Saturday, 6 August 2011

The pros and cons of Twitter

Twitter can be great, but today was a day when perhaps I should only have looked at my twitter stream in the morning.

Today was the day we were taking Hannah and Ethan to stay with their aunt and uncle in Surrey.

This morning, as every morning, I turned my phone on to see what was happening in the Twitterverse and saw a handy little bit of information tweeted by @M25_Traffic:


I did some investigating and realised there was no easy way to get through the traffic caused by this closure.  We could have driven through London but I'm sure too many other people would have had that thought so we started to consider alternatives.  Friends (who clearly don't know me well) suggested taking the helicopter but Ethan suggested the train.

I had a look and the journey wasn't too long and the fare wasn't unreasonable.  I wanted to check the online fare would be the same as a fare bought in the station so called National Express and spoke to someone in an Indian call centre who confirmed it would be.  The Indian call centre features further on in the story but probably deserves a blog in its own right.

We drove to the station, parked in the £3.90 car park and bought our train tickets.  The earlier research into fares paid off as I was able to tell the person at the ticket desk that the first fare he quoted was too high and that there was a cheaper alternative.

No sooner had we made it to the right platform it became clear that we weren't going to be able to travel from Shenfield.  There had been a fatality at Brentwood and the location of the fatality was now a crime scene and no trains would be passing through.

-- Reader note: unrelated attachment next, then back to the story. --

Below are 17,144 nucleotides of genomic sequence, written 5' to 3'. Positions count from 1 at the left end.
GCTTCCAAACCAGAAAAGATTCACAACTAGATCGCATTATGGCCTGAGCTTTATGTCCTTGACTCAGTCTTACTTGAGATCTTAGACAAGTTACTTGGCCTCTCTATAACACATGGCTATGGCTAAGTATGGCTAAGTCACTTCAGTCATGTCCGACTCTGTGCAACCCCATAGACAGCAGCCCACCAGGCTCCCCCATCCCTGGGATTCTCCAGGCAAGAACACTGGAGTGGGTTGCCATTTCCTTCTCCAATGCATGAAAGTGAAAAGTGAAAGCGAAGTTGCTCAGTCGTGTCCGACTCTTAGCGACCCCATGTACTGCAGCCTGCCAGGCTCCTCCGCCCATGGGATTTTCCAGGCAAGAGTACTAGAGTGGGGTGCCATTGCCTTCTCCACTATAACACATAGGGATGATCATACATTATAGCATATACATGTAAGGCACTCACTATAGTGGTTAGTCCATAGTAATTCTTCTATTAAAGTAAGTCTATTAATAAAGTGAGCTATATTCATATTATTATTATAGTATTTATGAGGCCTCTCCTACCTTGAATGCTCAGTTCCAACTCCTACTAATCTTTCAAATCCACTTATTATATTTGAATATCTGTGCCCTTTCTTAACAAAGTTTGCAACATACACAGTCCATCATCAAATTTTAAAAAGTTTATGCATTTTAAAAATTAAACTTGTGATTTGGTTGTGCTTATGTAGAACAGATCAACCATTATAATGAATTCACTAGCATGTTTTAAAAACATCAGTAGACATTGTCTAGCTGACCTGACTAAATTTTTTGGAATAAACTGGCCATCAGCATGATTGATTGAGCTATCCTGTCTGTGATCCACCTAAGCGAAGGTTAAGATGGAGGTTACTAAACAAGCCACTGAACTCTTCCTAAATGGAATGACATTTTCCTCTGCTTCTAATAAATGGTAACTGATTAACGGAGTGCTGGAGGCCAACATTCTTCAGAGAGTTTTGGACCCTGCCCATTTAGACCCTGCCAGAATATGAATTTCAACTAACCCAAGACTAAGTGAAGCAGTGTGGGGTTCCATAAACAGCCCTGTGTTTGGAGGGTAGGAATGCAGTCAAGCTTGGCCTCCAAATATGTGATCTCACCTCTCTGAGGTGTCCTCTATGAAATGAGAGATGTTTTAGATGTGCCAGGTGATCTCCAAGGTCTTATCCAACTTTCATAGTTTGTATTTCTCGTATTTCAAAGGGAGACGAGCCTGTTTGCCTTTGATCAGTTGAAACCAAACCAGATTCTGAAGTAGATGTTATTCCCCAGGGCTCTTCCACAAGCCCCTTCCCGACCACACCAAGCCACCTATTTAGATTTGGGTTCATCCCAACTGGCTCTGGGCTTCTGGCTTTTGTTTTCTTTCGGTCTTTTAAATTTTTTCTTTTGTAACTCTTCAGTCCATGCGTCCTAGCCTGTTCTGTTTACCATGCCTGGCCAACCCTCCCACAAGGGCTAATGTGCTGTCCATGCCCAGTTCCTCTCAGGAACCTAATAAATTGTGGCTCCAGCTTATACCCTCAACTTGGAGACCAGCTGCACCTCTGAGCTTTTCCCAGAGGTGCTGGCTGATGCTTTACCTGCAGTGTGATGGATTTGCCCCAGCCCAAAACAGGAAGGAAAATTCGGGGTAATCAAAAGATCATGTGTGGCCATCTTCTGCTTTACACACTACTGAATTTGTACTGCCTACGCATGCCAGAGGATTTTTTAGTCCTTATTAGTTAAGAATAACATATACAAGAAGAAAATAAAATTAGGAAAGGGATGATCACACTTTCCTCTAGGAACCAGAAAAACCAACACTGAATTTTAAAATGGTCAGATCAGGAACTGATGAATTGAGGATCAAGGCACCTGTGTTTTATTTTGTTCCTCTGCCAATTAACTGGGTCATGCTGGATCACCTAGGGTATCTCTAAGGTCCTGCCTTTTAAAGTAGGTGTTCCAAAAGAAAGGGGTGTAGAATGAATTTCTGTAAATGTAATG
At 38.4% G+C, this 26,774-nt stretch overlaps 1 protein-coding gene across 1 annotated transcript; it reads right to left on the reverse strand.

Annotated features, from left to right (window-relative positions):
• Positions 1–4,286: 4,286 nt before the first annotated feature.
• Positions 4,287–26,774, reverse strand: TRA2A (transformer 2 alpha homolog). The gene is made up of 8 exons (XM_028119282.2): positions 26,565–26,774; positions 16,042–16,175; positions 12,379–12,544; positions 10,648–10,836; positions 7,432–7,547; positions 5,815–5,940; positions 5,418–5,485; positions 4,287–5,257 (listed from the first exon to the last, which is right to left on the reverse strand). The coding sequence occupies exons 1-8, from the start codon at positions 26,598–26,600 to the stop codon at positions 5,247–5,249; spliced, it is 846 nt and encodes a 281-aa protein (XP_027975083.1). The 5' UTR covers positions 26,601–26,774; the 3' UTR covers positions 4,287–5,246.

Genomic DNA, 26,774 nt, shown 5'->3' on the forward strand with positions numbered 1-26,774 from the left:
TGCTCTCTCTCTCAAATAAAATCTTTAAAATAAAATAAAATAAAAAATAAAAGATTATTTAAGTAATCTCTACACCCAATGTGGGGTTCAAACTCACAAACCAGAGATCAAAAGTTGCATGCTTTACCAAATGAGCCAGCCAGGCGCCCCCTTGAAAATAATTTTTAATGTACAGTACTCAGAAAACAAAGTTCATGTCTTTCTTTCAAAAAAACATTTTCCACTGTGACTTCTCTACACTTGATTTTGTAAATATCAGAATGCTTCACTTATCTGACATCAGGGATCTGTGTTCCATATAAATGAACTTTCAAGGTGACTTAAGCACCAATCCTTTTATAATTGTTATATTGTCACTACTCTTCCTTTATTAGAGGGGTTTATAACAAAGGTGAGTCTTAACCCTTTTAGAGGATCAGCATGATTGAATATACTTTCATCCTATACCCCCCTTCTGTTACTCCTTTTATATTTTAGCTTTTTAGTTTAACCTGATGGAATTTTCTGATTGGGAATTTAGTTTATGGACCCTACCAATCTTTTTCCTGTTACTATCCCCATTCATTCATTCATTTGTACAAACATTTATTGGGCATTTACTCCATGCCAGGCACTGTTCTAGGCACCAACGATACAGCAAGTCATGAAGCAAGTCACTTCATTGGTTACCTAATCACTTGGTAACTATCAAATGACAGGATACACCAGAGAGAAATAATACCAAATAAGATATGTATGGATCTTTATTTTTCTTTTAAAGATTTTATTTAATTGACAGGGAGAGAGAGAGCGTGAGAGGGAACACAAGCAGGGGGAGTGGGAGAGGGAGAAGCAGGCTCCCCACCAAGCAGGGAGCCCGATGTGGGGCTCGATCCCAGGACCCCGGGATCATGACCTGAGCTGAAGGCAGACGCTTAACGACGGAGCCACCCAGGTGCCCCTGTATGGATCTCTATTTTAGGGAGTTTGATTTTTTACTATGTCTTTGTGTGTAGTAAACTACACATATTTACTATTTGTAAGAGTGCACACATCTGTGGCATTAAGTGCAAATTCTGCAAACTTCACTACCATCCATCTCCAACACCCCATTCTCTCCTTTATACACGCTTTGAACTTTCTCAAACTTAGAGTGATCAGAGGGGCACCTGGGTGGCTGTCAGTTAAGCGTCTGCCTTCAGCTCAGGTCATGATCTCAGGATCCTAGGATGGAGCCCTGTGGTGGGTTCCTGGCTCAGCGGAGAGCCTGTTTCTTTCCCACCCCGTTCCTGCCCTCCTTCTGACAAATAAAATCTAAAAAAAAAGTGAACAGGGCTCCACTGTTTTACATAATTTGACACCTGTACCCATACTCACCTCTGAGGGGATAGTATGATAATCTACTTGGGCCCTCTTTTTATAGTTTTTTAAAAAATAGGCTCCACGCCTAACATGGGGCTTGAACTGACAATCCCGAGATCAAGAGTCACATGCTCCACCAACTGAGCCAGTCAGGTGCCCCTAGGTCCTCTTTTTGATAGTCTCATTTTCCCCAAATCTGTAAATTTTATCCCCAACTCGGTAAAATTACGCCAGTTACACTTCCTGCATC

This was confirmed by @NRE_NXEA:


We assessed our options and someone at the station suggested driving to West Horndon and catching a train from on the C2C line.

I went back to the ticket desk and asked whether we should get a refund on our tickets and start again, or whether the tickets we had bought would be valid on the C2C line.  I was told that a refund wasn't necessary and our tickets would be valid.

We realised the £3.90 car parking charge wouldn't be refundable which seemed wrong but got in the car and made our way to West Horndon.  En route I called National Express and had the most frustrating conversation with a woman in the same Indian call centre.  I wanted to know whether West Horndon was the most sensible alternative to Shenfield.  She failed to listen and comprehend the situation and she clearly had no idea about the geography of Essex and where Shenfield was in relation to anywhere.  It was when she finally suggested the best alternative was Brentwood (remember, the crime scene, the location of the fatality, all of which had been explained earlier in the call) that I nearly lost my patience.

At West Horndon, forking out more for another car park, we made it onto the right train, and platform.

We made our way with children and umpteen bags (containing amongst other things a Nintendo Wii and two child car seats) to Surrey and arrived in time for lunch.  And then it was time to say goodbye to the children and head back home.

As we travelled back towards Waterloo I checked my Twitter feed and saw this:


This worried me.  We had been told our tickets would be valid on C2C but this tweet said something different.  Our car was parked at a C2C station.  It seemed we had three choices: buy tickets back to West Horndon and the car, travel back to Shenfield and get a taxi to West Horndon to collect the car, or challenge the ticket validity change.

I tweeted back:


Somehow @nationalrailenq had been following events and decided to pitch in with their view


But their response was very similar @NRE_NXEA:


Help how exactly?:


And so it went on.  Now if I hadn't seen the tweet about tickets no longer being accepted on C2C services I would have been none the wiser.  We would have travelled back assuming our tickets were valid and we would have been fine.  So I pretended I hadn't seen the tweet, whilst continuing my dialogue with @NRE_NXEA on Twitter because I could, and it provided amusement for the return journey.

Our tickets weren't challenged, but I did have the evil notion that I should send a tweet like this:



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